When an insurer buys a bank

State-owned LIC plans to buy a controlling stake in IDBI Bank. While LIC will get the bank that it has been wanting and the government will have completed a disinvestment, should an insurer be using policyholders’ money to buy a controlling stake in a troubled bank?

Written by Sandeep Singh , Sunny Verma | New Delhi | Updated: June 27, 2018 7:11:41 am
lic insurance, idbi, lic buys idbi, life insurance corp, indian express LIC’s bid to acquire controlling stake in the bank may give it an entry into the banking space, while allowing the government to raise around Rs 10,000 crore — thereby helping it meet the disinvestment target for the year. (Illustration: C R Sasikumar)

Reports (including in The Indian Express, June 23) of state-owned LIC planning to buy the government’s holding in the troubled IDBI Bank to become a majority shareholder have triggered a debate around whether LIC should be using policyholders’ money to buy a controlling stake in a troubled bank. LIC’s bid to acquire controlling stake in the bank may give it an entry into the banking space, while allowing the government to raise around Rs 10,000 crore — thereby helping it meet the disinvestment target for the year.

What is the proposal to increase LIC’s stake in IDBI Bank?

Having been unable to find a suitable private sector buyer for IDBI Bank, the government has initiated discussions with Life Insurance Corporation (LIC) of India to pick up a controlling stake in the bank. According to sources in the government, the proposal involves LIC raising its stake in IDBI Bank to 51% from the around 11% that it had at the end of March. The deal is expected to cost LIC around Rs 10,000 crore, and the Corporation is likely to take the proposal to its Board for approval after getting clearance from the Finance Ministry. LIC has presented to the government a number of synergies and mutual benefits. While IDBI will get the requisite capital, LIC will get a controlling stake in a bank, and is learnt to be preparing to bring in a professional management to run it.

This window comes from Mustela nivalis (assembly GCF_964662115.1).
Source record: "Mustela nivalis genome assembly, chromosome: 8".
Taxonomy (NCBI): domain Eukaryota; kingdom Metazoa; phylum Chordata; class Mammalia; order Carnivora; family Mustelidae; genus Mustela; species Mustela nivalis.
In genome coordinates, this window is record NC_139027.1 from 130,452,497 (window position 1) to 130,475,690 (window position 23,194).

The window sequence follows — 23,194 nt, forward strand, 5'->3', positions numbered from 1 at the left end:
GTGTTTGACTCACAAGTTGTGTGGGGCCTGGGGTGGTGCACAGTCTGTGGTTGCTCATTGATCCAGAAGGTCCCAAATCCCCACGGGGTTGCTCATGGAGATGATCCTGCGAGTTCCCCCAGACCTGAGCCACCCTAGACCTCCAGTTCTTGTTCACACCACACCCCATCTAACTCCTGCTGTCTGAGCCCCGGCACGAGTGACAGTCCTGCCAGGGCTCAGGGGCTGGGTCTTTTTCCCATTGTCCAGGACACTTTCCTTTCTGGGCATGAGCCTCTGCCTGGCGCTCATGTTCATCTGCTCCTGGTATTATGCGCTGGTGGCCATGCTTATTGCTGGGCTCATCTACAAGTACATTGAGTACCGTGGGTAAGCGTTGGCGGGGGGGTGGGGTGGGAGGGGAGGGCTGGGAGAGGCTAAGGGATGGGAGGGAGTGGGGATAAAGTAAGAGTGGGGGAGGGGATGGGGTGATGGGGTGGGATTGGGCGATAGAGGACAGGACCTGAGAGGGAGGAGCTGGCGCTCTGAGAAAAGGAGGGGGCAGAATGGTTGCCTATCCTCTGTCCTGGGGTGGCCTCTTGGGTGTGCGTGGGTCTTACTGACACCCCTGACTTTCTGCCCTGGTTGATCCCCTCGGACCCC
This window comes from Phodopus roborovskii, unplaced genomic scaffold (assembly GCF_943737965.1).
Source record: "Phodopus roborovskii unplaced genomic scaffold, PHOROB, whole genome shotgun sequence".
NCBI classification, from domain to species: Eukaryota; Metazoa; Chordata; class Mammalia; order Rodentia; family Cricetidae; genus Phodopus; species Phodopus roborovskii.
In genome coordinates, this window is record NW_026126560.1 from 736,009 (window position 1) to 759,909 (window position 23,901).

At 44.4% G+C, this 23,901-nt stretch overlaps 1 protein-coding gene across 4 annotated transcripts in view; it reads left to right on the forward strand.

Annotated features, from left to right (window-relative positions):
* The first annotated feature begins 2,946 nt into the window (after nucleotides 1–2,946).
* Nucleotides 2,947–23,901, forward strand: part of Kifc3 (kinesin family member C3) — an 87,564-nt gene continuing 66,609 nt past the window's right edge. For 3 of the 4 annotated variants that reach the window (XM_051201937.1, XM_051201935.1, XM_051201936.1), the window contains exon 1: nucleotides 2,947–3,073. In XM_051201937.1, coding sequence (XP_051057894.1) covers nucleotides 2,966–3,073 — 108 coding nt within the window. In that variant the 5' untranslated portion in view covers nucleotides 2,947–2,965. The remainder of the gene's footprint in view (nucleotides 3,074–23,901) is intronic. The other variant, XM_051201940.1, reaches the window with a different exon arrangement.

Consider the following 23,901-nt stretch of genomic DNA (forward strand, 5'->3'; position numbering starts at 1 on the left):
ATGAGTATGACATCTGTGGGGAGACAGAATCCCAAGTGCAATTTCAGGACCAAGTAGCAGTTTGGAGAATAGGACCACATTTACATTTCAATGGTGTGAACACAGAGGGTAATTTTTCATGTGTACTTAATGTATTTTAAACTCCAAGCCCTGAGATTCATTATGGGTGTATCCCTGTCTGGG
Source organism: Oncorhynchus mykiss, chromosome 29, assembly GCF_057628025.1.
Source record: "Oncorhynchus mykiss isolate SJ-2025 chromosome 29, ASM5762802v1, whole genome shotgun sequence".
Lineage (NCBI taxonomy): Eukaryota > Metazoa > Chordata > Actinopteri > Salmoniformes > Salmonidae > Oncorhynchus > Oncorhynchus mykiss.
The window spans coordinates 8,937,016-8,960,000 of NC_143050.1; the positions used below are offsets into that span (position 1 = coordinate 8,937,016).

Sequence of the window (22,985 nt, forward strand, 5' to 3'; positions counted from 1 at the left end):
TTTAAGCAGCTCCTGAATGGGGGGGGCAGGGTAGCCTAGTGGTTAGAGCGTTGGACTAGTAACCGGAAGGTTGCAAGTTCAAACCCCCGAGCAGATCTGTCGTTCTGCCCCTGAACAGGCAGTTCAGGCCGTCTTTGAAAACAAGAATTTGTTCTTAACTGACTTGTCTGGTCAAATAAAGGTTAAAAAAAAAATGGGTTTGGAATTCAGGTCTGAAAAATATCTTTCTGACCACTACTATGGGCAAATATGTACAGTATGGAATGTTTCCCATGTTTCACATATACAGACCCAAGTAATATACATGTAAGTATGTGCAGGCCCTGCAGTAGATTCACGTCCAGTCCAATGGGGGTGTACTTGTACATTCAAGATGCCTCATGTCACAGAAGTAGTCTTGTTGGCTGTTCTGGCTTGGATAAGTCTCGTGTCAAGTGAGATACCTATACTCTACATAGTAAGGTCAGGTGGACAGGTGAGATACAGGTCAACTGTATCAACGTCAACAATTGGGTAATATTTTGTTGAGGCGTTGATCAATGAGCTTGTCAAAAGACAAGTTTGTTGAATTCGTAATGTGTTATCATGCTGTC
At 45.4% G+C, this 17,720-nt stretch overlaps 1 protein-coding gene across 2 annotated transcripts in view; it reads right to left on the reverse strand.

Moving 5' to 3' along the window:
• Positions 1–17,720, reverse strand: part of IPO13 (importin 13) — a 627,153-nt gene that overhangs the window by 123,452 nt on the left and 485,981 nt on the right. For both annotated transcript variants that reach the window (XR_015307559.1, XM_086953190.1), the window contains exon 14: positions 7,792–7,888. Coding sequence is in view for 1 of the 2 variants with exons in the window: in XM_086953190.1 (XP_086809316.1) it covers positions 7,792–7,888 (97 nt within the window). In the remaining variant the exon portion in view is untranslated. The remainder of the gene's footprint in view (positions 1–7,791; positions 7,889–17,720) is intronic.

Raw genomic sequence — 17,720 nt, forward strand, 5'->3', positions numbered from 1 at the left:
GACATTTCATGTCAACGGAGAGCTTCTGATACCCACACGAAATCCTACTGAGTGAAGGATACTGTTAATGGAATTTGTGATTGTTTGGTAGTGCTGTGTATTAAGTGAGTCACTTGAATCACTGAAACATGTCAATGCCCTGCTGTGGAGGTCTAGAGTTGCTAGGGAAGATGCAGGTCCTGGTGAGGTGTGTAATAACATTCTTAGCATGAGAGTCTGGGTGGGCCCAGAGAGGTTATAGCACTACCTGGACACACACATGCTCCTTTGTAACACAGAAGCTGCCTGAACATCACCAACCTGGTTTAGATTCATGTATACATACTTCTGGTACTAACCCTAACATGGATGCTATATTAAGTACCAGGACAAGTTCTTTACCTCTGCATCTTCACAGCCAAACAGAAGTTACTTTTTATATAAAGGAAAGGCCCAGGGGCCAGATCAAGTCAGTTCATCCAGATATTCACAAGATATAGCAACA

But can LIC enter a new business to begin with?

In 2013, LIC Housing Finance had applied to the Reserve Bank of India for a universal banking licence. The RBI, however, chose IDFC Bank and Bandhan Bank for licences out of a list of 26 applicants. LIC owns 40.31% stake in its housing finance arm. In its discussions with the Finance Ministry, the Corporation has argued that the Life Insurance Corporation Act, 1956 permits it to enter an unrelated business that it is capable of running — and it can, therefore, pick up a controlling stake in a bank. Section 6(2)(h) of the Act (on the “Functions of the Corporation”) says that “without prejudice to the generality” of the provisions that make it the “general duty of the Corporation to carry on life insurance business”, it can “carry on any other business which may seen to the Corporation to be capable of being conveniently carried on in connection with its business and calculated directly or indirectly to render profitable the business of the corporation”.

Will it require changes in regulations as well?